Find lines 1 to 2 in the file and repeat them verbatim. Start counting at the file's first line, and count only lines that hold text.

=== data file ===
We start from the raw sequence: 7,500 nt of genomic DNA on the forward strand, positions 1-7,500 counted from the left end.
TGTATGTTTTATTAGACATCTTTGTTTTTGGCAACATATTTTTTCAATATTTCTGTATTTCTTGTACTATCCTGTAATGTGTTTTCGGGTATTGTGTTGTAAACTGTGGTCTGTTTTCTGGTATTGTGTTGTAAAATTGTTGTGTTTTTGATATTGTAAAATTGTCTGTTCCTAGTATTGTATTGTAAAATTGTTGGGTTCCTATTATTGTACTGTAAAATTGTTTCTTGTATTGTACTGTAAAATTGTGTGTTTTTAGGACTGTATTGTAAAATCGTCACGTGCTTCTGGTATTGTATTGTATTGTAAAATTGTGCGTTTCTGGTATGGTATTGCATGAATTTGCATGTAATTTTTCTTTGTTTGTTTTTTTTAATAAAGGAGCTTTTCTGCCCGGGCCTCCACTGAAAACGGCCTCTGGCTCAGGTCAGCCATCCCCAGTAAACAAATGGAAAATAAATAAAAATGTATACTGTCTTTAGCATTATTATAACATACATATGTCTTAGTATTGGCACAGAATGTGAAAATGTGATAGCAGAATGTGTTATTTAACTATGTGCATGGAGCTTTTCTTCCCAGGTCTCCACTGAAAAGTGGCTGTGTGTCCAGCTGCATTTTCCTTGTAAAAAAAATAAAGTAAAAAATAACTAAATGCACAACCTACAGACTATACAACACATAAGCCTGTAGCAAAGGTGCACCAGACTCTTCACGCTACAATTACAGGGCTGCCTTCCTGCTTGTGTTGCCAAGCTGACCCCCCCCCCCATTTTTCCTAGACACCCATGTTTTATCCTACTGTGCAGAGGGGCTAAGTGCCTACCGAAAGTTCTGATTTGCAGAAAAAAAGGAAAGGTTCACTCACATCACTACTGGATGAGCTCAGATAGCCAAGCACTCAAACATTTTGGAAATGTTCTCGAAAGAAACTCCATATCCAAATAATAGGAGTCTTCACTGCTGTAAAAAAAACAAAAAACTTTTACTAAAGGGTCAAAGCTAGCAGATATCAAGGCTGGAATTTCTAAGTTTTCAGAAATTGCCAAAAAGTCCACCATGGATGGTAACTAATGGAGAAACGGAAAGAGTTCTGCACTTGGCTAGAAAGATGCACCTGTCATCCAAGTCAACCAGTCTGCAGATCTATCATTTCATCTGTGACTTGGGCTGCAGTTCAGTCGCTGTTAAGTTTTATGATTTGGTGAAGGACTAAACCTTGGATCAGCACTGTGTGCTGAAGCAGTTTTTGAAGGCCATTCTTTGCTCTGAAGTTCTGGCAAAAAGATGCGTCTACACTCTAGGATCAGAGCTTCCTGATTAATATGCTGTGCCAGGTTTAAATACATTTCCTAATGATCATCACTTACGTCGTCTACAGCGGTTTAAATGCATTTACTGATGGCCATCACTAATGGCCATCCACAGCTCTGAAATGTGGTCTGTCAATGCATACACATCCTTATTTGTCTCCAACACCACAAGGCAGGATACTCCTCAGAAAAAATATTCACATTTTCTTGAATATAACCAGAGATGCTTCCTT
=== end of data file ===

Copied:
We start from the raw sequence: 7,500 nt of genomic DNA on the forward strand, positions 1-7,500 counted from the left end.
TGTATGTTTTATTAGACATCTTTGTTTTTGGCAACATATTTTTTCAATATTTCTGTATTTCTTGTACTATCCTGTAATGTGTTTTCGGGTATTGTGTTGTAAACTGTGGTCTGTTTTCTGGTATTGTGTTGTAAAATTGTTGTGTTTTTGATATTGTAAAATTGTCTGTTCCTAGTATTGTATTGTAAAATTGTTGGGTTCCTATTATTGTACTGTAAAATTGTTTCTTGTATTGTACTGTAAAATTGTGTGTTTTTAGGACTGTATTGTAAAATCGTCACGTGCTTCTGGTATTGTATTGTATTGTAAAATTGTGCGTTTCTGGTATGGTATTGCATGAATTTGCATGTAATTTTTCTTTGTTTGTTTTTTTTAATAAAGGAGCTTTTCTGCCCGGGCCTCCACTGAAAACGGCCTCTGGCTCAGGTCAGCCATCCCCAGTAAACAAATGGAAAATAAATAAAAATGTATACTGTCTTTAGCATTATTATAACATACATATGTCTTAGTATTGGCACAGAATGTGAAAATGTGATAGCAGAATGTGTTATTTAACTATGTGCATGGAGCTTTTCTTCCCAGGTCTCCACTGAAAAGTGGCTGTGTGTCCAGCTGCATTTTCCTTGTAAAAAAAATAAAGTAAAAAATAACTAAATGCACAACCTACAGACTATACAACACATAAGCCTGTAGCAAAGGTGCACCAGACTCTTCACGCTACAATTACAGGGCTGCCTTCCTGCTTGTGTTGCCAAGCTGACCCCCCCCCCCATTTTTCCTAGACACCCATGTTTTATCCTACTGTGCAGAGGGGCTAAGTGCCTACCGAAAGTTCTGATTTGCAGAAAAAAAGGAAAGGTTCACTCACATCACTACTGGATGAGCTCAGATAGCCAAGCACTCAAACATTTTGGAAATGTTCTCGAAAGAAACTCCATATCCAAATAATAGGAGTCTTCACTGCTGTAAAAAAAACAAAAAACTTTTACTAAAGGGTCAAAGCTAGCAGATATCAAGGCTGGAATTTCTAAGTTTTCAGAAATTGCCAAAAAGTCCACCATGGATGGTAACTAATGGAGAAACGGAAAGAGTTCTGCACTTGGCTAGAAAGATGCACCTGTCATCCAAGTCAACCAGTCTGCAGATCTATCATTTCATCTGTGACTTGGGCTGCAGTTCAGTCGCTGTTAAGTTTTATGATTTGGTGAAGGACTAAACCTTGGATCAGCACTGTGTGCTGAAGCAGTTTTTGAAGGCCATTCTTTGCTCTGAAGTTCTGGCAAAAAGATGCGTCTACACTCTAGGATCAGAGCTTCCTGATTAATATGCTGTGCCAGGTTTAAATACATTTCCTAATGATCATCACTTACGTCGTCTACAGCGGTTTAAATGCATTTACTGATGGCCATCACTAATGGCCATCCACAGCTCTGAAATGTGGTCTGTCAATGCATACACATCCTTATTTGTCTCCAACACCACAAGGCAGGATACTCCTCAGAAAAAATATTCACATTTTCTTGAATATAACCAGAGATGCTTCCTT